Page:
Grain from Cummins school used in local bakery

Cummins Area School students' efforts have come to fruition this month, with the school's harvested wheat being used in local bread baked at Five Loaves Bakery.

FRESH: Apprentice baker Alyssa Milligan, Year 12 Agriculture students Molly Giddings and Matilda Arbon and baker Teagan Wallace with some locally produced bread.

FRESH: Apprentice baker Alyssa Milligan, Year 12 Agriculture students Molly Giddings and Matilda Arbon and baker Teagan Wallace with some locally produced bread.

Owner Michael Agnew said they had committed the month of February to baking white and wholemeal loaves using the school's grain, which was also milled by local company Cummins Milling.

"We thought we'd do something special for the month and we thought we might as well donate a dollar from each loaf to the fire (and drought) relief," Mr Agnew said.

"We believe we're the only bakery in Australia where we can tell you where the meat and where the grain came from, I know both farmers."

He said Bill Butterfield, who owns the local mill, supplied all their flour except rye and formed the idea of working with the school and bakery.

Agriculture teacher James Pedler said the school's 20 hectare plot was treated as much like a normal farm as they could, with several local ag companies pitching in at harvest time.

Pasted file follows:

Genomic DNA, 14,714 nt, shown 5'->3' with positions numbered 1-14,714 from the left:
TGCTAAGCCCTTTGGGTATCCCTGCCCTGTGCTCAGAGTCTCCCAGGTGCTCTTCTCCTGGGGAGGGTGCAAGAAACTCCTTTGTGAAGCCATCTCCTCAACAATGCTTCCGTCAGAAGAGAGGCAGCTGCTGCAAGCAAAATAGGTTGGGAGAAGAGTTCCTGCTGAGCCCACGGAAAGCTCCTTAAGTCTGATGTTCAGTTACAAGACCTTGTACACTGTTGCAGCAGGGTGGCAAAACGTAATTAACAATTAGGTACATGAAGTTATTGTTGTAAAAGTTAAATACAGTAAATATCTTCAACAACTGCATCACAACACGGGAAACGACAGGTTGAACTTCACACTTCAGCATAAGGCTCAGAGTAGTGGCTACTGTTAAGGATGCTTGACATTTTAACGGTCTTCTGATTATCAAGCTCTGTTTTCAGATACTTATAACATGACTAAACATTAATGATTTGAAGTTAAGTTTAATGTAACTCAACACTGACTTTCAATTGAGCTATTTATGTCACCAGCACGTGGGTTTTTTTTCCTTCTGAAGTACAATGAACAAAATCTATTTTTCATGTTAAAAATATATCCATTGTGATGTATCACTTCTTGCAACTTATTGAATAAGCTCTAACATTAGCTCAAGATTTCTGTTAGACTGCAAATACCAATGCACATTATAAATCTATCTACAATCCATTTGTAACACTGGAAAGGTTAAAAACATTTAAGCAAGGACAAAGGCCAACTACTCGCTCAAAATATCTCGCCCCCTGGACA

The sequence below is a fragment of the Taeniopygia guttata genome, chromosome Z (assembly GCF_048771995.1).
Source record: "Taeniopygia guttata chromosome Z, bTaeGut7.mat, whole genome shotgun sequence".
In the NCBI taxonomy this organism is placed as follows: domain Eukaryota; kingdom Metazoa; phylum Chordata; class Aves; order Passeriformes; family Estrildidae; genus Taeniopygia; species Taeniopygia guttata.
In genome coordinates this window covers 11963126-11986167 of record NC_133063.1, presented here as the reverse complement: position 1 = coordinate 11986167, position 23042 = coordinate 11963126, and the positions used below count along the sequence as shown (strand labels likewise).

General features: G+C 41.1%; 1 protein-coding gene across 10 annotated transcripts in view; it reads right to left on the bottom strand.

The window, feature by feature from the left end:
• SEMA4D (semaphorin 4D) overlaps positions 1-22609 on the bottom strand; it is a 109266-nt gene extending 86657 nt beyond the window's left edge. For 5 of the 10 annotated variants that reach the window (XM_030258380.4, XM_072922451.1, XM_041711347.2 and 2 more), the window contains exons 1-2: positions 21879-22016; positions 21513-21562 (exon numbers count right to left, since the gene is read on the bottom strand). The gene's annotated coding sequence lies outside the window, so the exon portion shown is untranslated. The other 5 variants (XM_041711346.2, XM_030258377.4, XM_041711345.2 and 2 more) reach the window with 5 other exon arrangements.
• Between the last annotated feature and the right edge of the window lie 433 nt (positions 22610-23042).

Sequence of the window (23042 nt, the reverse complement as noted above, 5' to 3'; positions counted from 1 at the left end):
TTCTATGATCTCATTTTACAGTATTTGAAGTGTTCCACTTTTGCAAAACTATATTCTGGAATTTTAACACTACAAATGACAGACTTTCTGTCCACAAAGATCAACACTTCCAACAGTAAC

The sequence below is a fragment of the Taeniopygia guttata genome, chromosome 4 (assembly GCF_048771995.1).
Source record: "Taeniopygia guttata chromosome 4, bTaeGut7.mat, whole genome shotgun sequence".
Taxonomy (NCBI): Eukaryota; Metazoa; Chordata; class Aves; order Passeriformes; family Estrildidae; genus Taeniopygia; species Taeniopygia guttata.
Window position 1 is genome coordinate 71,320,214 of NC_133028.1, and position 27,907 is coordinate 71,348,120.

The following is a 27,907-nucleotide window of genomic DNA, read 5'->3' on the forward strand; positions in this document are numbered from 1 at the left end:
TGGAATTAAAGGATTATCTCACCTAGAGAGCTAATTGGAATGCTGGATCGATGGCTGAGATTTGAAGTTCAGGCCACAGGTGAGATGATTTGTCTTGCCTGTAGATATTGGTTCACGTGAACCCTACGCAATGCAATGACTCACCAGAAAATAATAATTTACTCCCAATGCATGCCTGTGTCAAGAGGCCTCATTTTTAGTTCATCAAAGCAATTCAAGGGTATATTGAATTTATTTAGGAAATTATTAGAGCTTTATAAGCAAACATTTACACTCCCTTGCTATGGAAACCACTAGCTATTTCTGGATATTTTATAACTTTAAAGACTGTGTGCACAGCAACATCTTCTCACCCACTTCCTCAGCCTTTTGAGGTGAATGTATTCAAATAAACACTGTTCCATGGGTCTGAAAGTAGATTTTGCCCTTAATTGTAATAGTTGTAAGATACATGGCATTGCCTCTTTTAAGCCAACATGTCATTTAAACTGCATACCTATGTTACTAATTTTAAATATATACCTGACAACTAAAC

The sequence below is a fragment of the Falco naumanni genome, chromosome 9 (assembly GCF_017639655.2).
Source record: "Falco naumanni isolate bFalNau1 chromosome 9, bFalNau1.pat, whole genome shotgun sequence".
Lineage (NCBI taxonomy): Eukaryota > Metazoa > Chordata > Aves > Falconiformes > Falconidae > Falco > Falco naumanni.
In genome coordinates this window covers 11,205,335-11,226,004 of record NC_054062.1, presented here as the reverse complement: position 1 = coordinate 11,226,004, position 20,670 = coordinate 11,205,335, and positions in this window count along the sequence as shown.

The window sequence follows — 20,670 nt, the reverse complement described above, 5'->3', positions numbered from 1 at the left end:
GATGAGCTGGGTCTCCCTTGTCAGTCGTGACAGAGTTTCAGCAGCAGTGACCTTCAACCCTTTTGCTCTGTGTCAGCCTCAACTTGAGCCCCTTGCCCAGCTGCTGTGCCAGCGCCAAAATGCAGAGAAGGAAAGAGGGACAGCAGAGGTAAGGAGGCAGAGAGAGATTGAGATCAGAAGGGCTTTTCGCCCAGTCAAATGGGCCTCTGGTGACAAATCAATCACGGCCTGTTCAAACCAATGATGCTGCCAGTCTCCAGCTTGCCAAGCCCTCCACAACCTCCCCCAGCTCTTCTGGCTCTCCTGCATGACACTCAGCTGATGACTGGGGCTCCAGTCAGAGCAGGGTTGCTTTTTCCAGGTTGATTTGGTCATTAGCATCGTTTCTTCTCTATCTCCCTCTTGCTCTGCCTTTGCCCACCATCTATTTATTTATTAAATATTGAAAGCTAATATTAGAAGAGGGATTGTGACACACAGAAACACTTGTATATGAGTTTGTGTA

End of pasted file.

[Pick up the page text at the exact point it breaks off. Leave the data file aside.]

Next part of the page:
"We're all really excited, we do a lot with the kids about the paddock-to-plate thing," he said.

He said while lots of school kids grew up on farms around Cummins, it was still hard to fully understand the idea.

"It's hard to conceptualise when 99 per cent of (the grain) ends up on a ship in Port Lincoln, but literally what the school is growing is going to end up as bread that we eat," he said.

"You do lose the connection so it's awesome that everyone and the school knows it was the wheat grown out the back."

Year 12 student Matilda Arbon said while she sees grain being harvested at the school and at her parents' farm she still never saw the full picture.

"I see the grain but I don't really see that whole process," she said.